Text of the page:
1. Eloise Hamann

    What was the rationale of the opposition to a convention. The old fear that the convention would consider all kinds of matters? The never been done anxiety?


  2. Can an Article V Convention be constrained to address only the Amendment which prompted the call for such a convention? My belief is “no,” which makes me very hesitant to promote this route.

    Aren’t we already close to the required number of states having called for an Article V Convention to consider balanced budget and redefined federalism issues?

    Assuming that the state legislatures would selec the delegates to any such convention, I shudder to think of what delegates from my state of Wisconsin might favor.

  3. Cilla Raughley

    We have a system for calling a Constitutional Convention, but not for running one, so this is a high-risk strategy. It is possible (likely?), for example, that the system would favor the low-population red states over the higher population blue states. Organized far right groups around the country have been circulating petitions calling for such a convention for years. Their agenda includes limiting the size and powers of the federal government, requiring a balanced budget, outlawing a woman’s right to choose, making same sex marriages illegal, and supporting faith-based biases in civic life. This one falls under the careful-what-you-wish-for category. Our country may simply be too politically polarized right now to make this a wise strategy.

    But this doesn’t mean we have to stand still. I encourage readers to check out a strategy that gets AROUND Citizens United, with a fully constitutional plan for reform that actually goes further than simply overturning Citizens United would go. Check it out at Represent.us and AntiCorruptionAct.org

  4. Wes

    Topics can be limited to a specific topic. Thats the whole reason the 34 state threshold required to call for the convention hasn’t been met. There are well over a hundred calls for an article V convention but there need to be 34 states calling for a convention on the same topic, hence the convention would be limited to that issue. Otherwise, a convention would have already been called, since all that would be needed is for 34 states to call for a convention for any reason.

    DOJ Report on Limited Article V Convention of the States

  5. Bob Guldin

    Thanks for the comments on my article. It’s true — I did not get into the pros and cons of the Article V convention approach as a way to amend the Constitution. But I’ll touch on those arguments here.

    First, this point can be argued back and forth for hundreds of pages and endless hours. This article merely tried to supply the pro-amendment movement with some useful news about recent events — news which is often hard to come by.

    Second, I understand people’s fears and reservations about an Article V convention. I agree that no one knows, or can know, how delegates would be chosen or how such a convention would proceed.

    But I believe these fears are overblown, because the likelihood of such a convention ever occurring is minuscule. If it hasn’t happened in 220 years, it’s not likely to happen now.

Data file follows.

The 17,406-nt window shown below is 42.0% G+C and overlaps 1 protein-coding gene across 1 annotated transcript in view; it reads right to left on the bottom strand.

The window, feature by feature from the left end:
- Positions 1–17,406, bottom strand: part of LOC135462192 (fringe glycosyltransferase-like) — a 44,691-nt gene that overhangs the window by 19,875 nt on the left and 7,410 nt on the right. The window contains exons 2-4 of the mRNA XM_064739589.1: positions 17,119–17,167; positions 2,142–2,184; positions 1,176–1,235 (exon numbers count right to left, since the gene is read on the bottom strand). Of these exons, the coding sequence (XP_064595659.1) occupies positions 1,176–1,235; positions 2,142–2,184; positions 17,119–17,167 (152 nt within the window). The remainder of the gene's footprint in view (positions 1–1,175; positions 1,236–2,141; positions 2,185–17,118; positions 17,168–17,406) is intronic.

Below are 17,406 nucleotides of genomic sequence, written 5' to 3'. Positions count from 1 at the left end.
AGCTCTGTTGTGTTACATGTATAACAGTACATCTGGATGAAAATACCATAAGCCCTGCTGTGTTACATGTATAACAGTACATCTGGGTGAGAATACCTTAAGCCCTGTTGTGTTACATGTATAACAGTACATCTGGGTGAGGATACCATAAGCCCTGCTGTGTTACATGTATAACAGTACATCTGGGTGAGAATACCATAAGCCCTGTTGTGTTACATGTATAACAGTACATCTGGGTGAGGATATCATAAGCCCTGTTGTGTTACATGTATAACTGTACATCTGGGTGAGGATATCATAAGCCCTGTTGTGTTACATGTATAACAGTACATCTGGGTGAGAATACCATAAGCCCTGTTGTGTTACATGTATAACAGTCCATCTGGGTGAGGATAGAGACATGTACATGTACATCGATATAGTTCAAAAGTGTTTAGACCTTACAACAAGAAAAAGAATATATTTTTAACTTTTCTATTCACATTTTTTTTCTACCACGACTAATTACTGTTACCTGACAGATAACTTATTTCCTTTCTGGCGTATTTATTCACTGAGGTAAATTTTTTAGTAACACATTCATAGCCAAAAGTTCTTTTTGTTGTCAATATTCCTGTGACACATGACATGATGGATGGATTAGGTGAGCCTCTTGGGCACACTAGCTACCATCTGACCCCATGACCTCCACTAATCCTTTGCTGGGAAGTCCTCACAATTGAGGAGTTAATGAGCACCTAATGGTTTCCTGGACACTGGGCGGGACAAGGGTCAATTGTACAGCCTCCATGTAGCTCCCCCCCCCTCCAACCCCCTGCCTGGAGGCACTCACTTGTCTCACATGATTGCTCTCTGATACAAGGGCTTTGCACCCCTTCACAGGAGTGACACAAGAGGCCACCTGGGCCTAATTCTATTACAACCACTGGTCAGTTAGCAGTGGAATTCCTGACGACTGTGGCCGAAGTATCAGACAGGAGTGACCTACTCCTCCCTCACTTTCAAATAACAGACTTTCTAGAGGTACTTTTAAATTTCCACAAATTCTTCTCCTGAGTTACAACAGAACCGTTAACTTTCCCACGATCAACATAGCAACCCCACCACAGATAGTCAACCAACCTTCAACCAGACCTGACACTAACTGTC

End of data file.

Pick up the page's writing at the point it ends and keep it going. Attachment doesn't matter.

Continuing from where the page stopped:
But working, state by state, for a series of state resolutions demanding such a convention is a powerful tool and tactic for the get-money-out-of politics movement. It’s a great way to organize. It gives us short-term victories that can keep the movement growing.

    And if we can rack up 20 or more states to “apply” for such a convention, it may well, in combination with many other actions, prod Congress to act.

    But to make this approach work, we in the pro-amendment movement need to work together and stop blocking each other’s activities. We don’t all have to be on the same page to be on the same side. Let’s talk to each other and develop ways to cooperate.

  6. An oligarchy of well-heeled special interests now governs our country. See: http://talkingpointsmemo.com/livewire/princeton-experts-say-us-no-longer-democracy. As a result, progress toward passing laws to stabilize our economy and our environment for the well-being of the general public are being stymied. The risk of allowing this oligarchy to continue includes meltdown of financial systems as we saw in 1929 and 2008, as well as catastrophic climate change. To deal effectively with these clear and present dangers, we must restore the sovereignty of the people through a constitutional amendment to affirm that corporations are not people and money is not speech. Even groups such as the Brennan Center and Common Cause agree that we need such an amendment. However, Congress is unlikely to propose an amendment without the threat of an Article V convention, as shown by the fact that 16 states called upon Congress to do so over three years ago, yet we still have no such proposal. Because of the huge risks of financial instability and catastrophic climate change, waiting years and years for Congress to propose a constitutional amendment to fix our broken democracy is a far more risky approach than calling for an Article V amendment convention. See Fixing Our Broken Democracy at: https://www.youtube.com/watch?v=SCxLwCpJ2HI

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